06 November 2008 - San Francisco, CA - The AFIO Jim Quesada Chapter hosts Cynthia Dowgewicz-Hordyk, Manager, Intelligence Program, Drug Enforcement Administration (DEA) San Francisco Field Division. Under a revision to Executive Order 12333, which defines the United States Intelligence Activities, a portion of the Drug Enforcement Administration became a member of the Intelligence Community (IC). That portion of DEA provides intelligence coordination and information sharing with other members of the IC and homeland security to enhance the efforts to reduce the drug supply, protect national security, and combat global terrorism. Ms. Dowgewicz-Hordyk will explain some of the differences between intelligence in law enforcement vs in the Intelligence Community and discuss some of the challenges of entering this new arena.
The meeting will be held at United Irish Cultural Center, 2700 45th Avenue, San Francisco (between Sloat and Wawona). 11:30 AM no host cocktails; noon - luncheon. $25 member rate with advance reservation and payment; $35 non-member rate or at door. E-mail RSVP to Mariko Kawaguchi (please indicate meat or fish) no later than 5PM 10/27/08: or mail check made out to "AFIO" to:
Mariko Kawaguchi, P.O. Box 117578 Burlingame, CA 94011. (650) 622-9840 X608.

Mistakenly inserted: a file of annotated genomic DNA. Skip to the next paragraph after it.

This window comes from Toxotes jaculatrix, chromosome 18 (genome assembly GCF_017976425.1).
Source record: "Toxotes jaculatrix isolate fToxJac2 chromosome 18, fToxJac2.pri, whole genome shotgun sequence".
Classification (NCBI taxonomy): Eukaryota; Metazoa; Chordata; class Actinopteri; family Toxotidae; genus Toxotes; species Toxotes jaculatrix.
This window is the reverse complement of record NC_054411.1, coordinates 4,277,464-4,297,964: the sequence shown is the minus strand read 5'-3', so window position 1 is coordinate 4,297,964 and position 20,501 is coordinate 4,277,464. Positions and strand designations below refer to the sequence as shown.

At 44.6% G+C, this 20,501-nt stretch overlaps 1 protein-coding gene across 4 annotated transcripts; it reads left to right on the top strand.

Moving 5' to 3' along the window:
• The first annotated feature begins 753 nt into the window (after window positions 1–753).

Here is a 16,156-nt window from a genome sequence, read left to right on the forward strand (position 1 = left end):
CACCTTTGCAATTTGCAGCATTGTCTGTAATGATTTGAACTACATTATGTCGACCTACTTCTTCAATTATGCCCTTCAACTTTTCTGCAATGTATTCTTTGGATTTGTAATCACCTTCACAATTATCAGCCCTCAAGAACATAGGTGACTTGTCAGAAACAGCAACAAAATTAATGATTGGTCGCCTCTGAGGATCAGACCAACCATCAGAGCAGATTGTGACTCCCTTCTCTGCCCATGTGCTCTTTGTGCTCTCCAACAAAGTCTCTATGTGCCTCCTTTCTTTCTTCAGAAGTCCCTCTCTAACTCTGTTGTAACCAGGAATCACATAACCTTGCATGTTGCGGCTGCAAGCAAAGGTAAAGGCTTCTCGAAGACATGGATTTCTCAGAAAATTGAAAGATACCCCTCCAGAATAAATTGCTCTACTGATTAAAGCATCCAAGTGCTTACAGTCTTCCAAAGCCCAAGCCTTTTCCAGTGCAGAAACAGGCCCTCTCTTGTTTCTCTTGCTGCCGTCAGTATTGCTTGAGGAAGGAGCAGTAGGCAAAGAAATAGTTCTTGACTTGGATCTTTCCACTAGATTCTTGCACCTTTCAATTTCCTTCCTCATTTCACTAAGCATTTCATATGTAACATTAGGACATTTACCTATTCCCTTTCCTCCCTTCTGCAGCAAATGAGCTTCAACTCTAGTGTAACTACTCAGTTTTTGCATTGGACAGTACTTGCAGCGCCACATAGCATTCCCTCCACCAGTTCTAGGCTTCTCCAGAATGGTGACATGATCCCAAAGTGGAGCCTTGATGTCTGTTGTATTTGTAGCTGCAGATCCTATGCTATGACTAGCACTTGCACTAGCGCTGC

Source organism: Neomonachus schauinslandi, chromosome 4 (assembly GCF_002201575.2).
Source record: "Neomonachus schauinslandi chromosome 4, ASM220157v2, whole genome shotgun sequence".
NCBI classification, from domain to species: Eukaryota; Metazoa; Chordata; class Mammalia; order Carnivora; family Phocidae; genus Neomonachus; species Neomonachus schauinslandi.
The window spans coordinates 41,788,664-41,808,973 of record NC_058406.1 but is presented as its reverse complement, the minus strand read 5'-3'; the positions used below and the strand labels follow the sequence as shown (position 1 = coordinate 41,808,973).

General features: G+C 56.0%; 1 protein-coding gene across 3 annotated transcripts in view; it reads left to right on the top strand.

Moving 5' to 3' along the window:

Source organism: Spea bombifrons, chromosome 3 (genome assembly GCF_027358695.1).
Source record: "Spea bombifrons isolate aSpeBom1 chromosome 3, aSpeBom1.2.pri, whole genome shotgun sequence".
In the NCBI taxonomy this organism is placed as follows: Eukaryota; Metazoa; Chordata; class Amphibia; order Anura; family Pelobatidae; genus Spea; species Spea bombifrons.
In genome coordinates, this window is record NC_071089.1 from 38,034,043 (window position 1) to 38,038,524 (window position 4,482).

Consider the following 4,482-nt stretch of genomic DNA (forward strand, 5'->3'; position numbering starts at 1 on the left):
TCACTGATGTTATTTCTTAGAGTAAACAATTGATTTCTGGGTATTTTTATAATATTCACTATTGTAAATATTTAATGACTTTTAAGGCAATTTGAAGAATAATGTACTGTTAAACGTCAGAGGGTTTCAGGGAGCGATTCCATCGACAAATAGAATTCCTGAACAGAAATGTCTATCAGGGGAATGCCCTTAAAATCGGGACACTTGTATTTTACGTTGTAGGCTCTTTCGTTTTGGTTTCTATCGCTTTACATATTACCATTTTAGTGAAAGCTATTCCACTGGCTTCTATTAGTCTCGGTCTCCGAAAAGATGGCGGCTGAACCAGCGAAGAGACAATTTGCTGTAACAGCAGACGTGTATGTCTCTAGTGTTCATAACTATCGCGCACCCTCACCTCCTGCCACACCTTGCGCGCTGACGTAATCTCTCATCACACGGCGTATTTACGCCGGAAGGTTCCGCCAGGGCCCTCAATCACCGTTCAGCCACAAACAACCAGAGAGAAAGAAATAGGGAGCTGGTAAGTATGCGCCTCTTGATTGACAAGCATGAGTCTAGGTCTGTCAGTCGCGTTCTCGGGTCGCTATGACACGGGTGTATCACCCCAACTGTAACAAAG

Sunday, 9 November 2008, 10 a.m. - 2 p.m. - Washington, DC - Parade of Trabants at the International Spy Museum. The ugly duckling of East Germany’s roadways finally gets its day. To celebrate the fall of the Berlin Wall Trabant collectors will caravan to DC, parking their cars on F Street, NW in front of the Museum. When the Berlin Wall fell on 9 November 1989 thousands of East Germans rushed to reunite with friends and family. Their typical mode of transportation? The Trabant. What was once the most common vehicle in East Germany, despite its poor performance and smoky two-stroke engine, was their automotive liberator. The Trabant is now an affectionately regarded symbol of East Germany and of the fall of communism. It is even featured in the International Spy Museum’s permanent exhibit within an East German streetscape. The Trabant has become a genuine collectors' car with a devoted following. Incredibly, it seems that this tiny car, often inaccurately described as having a cardboard body, has captured the hearts of car lovers all over the world.